West Lafayette, Indiana - Purdue University researchers have developed a minimally invasive technique that may help doctors better explore and treat cancerous cells, tissues and tumors without affecting nearby healthy cells.
The method, called PLASMAT - Plasma Technologies for a Healthier Tomorrow - combines three emerging techniques that appear promising in the fight against most types of cancer. PLASMAT combines cold atmospheric plasma (CAP) with electroporation and/or photoporation to kill cancerous cells without harming nearby healthy ones. The method has proven effective in the laboratory against several types of cancerous cells and cancer lines, including types of breast cancer, mouth/cervical cancer and prostate cancer.
CAP, a near room temperature ionized gas, is used to introduce active oxygen or nitrogen species into the cancerous cells, tissues or tumors. An electric field or a laser is used to open the membranes of the cells for introduction of the species. This introduction leads to apoptosis, or killing, of cancer cells once a critical level of reactive species is reached. Nearby healthy cells are either unaffected or minimally affected to a point they are able to easily restore themselves to a normal level.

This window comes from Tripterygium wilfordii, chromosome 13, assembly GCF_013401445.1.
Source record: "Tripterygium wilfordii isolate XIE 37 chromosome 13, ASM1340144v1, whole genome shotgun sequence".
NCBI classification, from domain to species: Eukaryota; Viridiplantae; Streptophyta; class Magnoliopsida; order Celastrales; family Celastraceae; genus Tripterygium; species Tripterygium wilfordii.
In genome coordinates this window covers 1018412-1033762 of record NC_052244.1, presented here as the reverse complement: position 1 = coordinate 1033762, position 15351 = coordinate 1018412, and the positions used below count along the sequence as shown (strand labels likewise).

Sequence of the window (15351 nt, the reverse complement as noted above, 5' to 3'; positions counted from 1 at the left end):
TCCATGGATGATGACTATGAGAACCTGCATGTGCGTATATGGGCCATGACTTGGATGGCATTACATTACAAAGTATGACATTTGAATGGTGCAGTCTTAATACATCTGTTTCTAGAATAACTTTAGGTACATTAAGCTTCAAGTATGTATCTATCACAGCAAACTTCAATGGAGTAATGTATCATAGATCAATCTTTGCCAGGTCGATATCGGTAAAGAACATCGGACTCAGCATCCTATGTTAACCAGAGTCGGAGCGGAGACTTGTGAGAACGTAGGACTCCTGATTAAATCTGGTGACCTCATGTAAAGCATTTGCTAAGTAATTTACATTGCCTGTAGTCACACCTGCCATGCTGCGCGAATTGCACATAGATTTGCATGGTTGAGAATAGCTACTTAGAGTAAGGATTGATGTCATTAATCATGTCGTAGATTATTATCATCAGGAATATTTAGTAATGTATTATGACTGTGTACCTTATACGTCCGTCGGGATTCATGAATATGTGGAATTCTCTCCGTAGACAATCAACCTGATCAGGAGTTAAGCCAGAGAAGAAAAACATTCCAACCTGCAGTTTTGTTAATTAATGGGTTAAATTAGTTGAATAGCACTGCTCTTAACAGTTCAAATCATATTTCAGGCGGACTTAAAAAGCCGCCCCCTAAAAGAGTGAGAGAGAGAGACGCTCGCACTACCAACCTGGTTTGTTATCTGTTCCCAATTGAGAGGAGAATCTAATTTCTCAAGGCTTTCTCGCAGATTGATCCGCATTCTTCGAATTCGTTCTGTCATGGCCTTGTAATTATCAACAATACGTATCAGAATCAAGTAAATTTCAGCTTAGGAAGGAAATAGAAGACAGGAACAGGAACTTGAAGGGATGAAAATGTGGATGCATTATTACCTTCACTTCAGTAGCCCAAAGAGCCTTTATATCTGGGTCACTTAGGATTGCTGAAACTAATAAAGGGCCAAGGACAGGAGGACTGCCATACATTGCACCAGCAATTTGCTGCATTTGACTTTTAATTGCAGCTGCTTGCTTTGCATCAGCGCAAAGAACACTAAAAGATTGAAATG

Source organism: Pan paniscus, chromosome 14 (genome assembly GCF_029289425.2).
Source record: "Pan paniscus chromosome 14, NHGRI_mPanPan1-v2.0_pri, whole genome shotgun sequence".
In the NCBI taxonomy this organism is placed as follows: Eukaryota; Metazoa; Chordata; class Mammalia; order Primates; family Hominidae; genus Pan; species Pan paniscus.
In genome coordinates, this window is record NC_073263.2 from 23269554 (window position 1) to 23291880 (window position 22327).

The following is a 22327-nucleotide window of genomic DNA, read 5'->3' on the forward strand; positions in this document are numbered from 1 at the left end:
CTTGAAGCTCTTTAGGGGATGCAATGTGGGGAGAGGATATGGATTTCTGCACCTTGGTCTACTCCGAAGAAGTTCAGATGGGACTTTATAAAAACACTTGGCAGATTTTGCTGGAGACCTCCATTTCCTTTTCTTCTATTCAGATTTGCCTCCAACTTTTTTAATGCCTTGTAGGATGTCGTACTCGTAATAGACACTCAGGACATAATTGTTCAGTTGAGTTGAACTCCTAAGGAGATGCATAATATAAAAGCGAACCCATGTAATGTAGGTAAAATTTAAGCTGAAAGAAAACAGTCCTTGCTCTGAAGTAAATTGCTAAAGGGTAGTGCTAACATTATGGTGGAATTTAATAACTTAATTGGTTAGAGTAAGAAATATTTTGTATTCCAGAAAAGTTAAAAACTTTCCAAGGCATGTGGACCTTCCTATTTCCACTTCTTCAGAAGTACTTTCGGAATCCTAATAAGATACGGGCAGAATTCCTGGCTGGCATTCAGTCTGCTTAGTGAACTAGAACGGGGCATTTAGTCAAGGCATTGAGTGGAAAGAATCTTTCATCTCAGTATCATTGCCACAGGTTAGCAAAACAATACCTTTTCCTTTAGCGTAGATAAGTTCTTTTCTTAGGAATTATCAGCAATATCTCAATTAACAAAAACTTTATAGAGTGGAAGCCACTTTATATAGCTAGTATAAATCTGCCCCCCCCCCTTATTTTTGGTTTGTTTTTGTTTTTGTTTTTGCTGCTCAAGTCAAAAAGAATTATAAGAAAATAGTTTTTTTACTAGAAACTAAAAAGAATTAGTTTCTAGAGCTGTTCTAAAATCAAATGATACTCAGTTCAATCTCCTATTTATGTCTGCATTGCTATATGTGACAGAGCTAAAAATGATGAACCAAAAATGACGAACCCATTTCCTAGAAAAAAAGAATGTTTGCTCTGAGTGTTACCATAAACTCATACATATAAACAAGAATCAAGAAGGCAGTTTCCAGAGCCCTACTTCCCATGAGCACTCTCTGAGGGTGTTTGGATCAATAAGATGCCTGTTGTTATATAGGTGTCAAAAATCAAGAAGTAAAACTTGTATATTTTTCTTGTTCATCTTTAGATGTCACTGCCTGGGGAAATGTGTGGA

“Using these three techniques in a combined method has been shown to be 70 to 90 percent more effective in killing cancerous cells than other treatments,” said Prasoon Diwakar, a postdoctoral research associate in the Purdue School of Nuclear Engineering, who developed PLASMAT along with Ahmed Hassanein, the Paul L. Wattelet Distinguished Professor of Nuclear Engineering. “We are using the synergy of these three treatments to provide an efficient, non-toxic and cost-effective approach to fight cancer with minimal chemical and toxic effects.”
The National Cancer Institute reports that more than 1,600 people die each day in the United States from cancer, along with about 5,000 new cases diagnosed each day. Although current treatments of chemotherapy, radiation and surgery have proven effective, they can also be expensive, weaken the immune system and not work well for all patients.
Diwakar said PLASMAT does not introduce chemicals into the body during treatment and is significantly less expensive than chemotherapy or radiation. The technique is also more mobile than traditional cancer treatments because the required equipment is small and easily accessible in most medical settings.
“Our method is easy to integrate with existing method technologies,” Diwakar said. “PLASMAT can be combined with nanomedicines for further effective cancer treatment.”
A patent application has been filed by the Purdue Office of Technology Commercialization, and the method is available for licensing.